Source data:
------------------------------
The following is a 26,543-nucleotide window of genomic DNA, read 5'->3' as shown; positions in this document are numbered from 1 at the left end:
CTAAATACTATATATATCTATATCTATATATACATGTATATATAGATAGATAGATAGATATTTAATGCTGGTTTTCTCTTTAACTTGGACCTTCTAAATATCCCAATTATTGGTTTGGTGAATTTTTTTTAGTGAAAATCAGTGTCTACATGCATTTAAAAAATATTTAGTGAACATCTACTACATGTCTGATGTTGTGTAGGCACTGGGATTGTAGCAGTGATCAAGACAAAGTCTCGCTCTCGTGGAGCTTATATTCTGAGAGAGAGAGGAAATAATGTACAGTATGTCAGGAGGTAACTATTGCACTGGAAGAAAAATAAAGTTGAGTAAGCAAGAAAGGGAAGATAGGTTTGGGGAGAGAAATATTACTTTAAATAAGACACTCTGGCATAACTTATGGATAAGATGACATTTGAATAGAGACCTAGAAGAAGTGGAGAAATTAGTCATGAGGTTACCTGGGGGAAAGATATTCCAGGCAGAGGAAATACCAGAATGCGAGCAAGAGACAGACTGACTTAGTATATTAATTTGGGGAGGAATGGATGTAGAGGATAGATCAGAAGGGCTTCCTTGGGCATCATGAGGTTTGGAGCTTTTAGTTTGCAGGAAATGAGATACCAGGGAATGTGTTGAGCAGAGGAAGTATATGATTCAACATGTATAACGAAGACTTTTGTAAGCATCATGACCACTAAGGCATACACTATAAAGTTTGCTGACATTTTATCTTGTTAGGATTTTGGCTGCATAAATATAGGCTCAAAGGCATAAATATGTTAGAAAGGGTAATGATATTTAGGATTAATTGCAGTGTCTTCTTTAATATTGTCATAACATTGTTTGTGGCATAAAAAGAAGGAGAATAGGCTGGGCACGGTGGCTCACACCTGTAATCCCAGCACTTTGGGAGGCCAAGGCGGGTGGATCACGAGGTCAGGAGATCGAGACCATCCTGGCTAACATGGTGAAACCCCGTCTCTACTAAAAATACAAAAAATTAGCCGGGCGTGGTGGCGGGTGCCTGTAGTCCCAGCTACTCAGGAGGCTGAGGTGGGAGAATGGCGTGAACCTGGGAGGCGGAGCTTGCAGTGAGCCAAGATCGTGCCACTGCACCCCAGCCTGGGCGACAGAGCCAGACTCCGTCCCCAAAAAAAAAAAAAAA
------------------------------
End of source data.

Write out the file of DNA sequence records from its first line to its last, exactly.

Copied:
The following is a 26,543-nucleotide window of genomic DNA, read 5'->3' as shown; positions in this document are numbered from 1 at the left end:
CTAAATACTATATATATCTATATCTATATATACATGTATATATAGATAGATAGATAGATATTTAATGCTGGTTTTCTCTTTAACTTGGACCTTCTAAATATCCCAATTATTGGTTTGGTGAATTTTTTTTAGTGAAAATCAGTGTCTACATGCATTTAAAAAATATTTAGTGAACATCTACTACATGTCTGATGTTGTGTAGGCACTGGGATTGTAGCAGTGATCAAGACAAAGTCTCGCTCTCGTGGAGCTTATATTCTGAGAGAGAGAGGAAATAATGTACAGTATGTCAGGAGGTAACTATTGCACTGGAAGAAAAATAAAGTTGAGTAAGCAAGAAAGGGAAGATAGGTTTGGGGAGAGAAATATTACTTTAAATAAGACACTCTGGCATAACTTATGGATAAGATGACATTTGAATAGAGACCTAGAAGAAGTGGAGAAATTAGTCATGAGGTTACCTGGGGGAAAGATATTCCAGGCAGAGGAAATACCAGAATGCGAGCAAGAGACAGACTGACTTAGTATATTAATTTGGGGAGGAATGGATGTAGAGGATAGATCAGAAGGGCTTCCTTGGGCATCATGAGGTTTGGAGCTTTTAGTTTGCAGGAAATGAGATACCAGGGAATGTGTTGAGCAGAGGAAGTATATGATTCAACATGTATAACGAAGACTTTTGTAAGCATCATGACCACTAAGGCATACACTATAAAGTTTGCTGACATTTTATCTTGTTAGGATTTTGGCTGCATAAATATAGGCTCAAAGGCATAAATATGTTAGAAAGGGTAATGATATTTAGGATTAATTGCAGTGTCTTCTTTAATATTGTCATAACATTGTTTGTGGCATAAAAAGAAGGAGAATAGGCTGGGCACGGTGGCTCACACCTGTAATCCCAGCACTTTGGGAGGCCAAGGCGGGTGGATCACGAGGTCAGGAGATCGAGACCATCCTGGCTAACATGGTGAAACCCCGTCTCTACTAAAAATACAAAAAATTAGCCGGGCGTGGTGGCGGGTGCCTGTAGTCCCAGCTACTCAGGAGGCTGAGGTGGGAGAATGGCGTGAACCTGGGAGGCGGAGCTTGCAGTGAGCCAAGATCGTGCCACTGCACCCCAGCCTGGGCGACAGAGCCAGACTCCGTCCCCAAAAAAAAAAAAAAA